Augustine clearly taught that God does not intend, wish, will, desire, or want all men to be saved. He argued that Paul should be understood as speaking of the Elect, whom God draws from all classes of men, when he writes that God “wills all men to be saved” (1 Timothy 2:4.)

Augustine’s primary theological proof, if you will, was the omnipotence of God. By virtue of His omnipotence, God does whatever He wills. If He wanted all men to be saved, then He would obviously bring all to salvation, and none could thwart His will. Hence, if not all are saved, the answer lies in God’s will.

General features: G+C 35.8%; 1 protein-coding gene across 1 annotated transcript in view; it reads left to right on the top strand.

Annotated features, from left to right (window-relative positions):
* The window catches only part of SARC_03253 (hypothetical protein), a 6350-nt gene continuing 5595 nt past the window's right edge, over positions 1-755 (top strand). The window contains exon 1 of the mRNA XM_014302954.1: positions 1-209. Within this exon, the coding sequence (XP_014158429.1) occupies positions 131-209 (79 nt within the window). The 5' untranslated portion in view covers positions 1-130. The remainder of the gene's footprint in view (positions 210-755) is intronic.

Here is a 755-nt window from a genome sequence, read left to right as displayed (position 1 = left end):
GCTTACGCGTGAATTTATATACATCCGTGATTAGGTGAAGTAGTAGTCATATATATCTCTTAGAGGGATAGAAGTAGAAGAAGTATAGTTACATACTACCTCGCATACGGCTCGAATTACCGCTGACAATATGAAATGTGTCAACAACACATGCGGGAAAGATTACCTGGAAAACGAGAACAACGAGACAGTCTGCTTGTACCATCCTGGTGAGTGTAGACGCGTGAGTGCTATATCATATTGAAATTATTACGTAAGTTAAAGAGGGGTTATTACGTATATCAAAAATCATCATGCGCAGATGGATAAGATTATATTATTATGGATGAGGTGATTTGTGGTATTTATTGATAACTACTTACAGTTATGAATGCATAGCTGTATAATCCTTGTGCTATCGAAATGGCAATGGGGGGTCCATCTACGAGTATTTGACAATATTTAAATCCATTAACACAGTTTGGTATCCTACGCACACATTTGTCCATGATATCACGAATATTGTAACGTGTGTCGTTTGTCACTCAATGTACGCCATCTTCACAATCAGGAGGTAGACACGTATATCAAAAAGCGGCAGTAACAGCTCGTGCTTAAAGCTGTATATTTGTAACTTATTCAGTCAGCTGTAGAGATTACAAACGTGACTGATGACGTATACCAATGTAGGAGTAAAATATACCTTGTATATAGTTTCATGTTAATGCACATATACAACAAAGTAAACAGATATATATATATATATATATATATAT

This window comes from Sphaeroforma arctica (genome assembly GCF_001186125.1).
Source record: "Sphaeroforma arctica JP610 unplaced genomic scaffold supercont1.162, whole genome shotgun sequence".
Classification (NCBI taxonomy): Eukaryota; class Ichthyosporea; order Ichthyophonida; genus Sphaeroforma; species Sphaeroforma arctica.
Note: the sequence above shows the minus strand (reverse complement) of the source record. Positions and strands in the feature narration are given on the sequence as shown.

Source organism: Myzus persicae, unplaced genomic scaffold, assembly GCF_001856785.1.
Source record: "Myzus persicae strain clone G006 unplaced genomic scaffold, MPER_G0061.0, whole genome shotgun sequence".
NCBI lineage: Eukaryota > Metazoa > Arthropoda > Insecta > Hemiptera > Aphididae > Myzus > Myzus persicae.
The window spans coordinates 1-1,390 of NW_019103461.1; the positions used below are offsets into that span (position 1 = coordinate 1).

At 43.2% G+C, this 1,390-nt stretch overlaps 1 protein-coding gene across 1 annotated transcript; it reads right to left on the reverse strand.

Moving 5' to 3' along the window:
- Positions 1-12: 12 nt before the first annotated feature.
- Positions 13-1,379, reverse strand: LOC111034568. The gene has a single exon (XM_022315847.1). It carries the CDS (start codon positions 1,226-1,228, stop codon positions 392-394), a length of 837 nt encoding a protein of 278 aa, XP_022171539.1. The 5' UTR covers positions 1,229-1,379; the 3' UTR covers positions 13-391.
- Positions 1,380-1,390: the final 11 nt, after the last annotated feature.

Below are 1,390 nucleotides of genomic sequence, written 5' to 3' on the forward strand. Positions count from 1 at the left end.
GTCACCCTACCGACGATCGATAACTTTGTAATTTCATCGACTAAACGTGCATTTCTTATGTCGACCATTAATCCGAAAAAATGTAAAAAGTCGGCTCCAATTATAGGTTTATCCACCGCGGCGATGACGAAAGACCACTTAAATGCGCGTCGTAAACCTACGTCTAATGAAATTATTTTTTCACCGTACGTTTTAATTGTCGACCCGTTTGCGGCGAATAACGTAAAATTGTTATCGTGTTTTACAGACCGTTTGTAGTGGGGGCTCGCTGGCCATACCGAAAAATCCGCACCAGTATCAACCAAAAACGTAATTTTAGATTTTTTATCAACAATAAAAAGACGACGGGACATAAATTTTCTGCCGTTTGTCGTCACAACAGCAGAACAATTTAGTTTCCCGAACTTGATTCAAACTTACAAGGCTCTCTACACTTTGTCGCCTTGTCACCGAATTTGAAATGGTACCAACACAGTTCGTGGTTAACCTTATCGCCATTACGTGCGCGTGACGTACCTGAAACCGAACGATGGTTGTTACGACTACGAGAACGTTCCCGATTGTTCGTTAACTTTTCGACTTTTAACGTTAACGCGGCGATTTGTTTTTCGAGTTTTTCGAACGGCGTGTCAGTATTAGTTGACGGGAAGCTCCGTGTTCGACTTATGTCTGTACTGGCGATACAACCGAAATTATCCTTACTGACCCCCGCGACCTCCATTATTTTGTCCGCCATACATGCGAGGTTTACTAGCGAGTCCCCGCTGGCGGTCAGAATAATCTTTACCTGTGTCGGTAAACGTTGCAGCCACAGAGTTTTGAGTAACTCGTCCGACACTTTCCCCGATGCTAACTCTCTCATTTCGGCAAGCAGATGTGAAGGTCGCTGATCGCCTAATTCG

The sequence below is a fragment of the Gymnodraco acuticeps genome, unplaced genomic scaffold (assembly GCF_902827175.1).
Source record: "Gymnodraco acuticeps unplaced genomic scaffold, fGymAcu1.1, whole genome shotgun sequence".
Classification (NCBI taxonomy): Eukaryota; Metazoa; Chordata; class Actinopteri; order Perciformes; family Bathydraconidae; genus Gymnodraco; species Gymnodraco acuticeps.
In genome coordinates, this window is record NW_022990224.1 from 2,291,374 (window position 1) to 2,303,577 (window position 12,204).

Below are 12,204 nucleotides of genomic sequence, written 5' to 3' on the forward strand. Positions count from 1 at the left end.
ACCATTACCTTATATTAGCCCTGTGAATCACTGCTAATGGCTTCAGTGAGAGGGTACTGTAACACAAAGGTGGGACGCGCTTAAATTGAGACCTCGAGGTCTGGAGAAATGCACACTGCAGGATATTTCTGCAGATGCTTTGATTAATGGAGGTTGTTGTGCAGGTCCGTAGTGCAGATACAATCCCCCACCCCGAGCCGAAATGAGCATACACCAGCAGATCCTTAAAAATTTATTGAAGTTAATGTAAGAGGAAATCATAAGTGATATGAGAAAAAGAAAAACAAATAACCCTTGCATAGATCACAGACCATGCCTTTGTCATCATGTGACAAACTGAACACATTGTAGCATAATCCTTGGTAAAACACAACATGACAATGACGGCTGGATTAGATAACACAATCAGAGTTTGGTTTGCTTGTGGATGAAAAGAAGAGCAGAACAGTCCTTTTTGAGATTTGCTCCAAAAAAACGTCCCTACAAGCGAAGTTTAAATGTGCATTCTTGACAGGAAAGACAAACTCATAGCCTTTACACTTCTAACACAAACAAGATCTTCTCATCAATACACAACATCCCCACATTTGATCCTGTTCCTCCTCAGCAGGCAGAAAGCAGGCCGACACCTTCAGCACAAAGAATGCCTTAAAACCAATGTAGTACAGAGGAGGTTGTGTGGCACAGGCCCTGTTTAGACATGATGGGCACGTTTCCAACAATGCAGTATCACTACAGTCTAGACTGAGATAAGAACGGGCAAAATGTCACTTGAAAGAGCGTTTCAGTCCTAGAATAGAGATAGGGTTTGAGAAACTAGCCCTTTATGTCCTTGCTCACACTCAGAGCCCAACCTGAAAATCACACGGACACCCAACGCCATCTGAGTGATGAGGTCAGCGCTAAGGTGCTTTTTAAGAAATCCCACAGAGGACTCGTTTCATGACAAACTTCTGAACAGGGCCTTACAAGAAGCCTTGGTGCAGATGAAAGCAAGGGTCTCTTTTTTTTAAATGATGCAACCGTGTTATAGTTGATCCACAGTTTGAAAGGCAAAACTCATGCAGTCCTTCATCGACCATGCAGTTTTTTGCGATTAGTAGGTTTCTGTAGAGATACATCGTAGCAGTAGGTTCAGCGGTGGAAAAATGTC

Secondarily, Augustine cited passages of Scripture, such as Matthew 11:20-24, where God refused to do miracles in certain places, the result of which would have been belief in the inhabitants.

So how should Paul be understood when he says that Go wills all men to be saved? Augustine offers 4 ways in which this may be understood:

  • The predestined Elect 
  • All who are saved are not saved except by His will 
  • All kinds of men will be saved 
  • God makes us wish all men to be saved, and thus to pray for and preach to them
But the core of the whole issue is simply that God does not want all men to be saved but only the elect.

Augustine explained as follows:

“And so that which is said ‘God wills all men to be saved’ though he is unwilling that so many be saved, is said for this reason: that all who are saved, are not saved except by his will.’ (Epistle 217)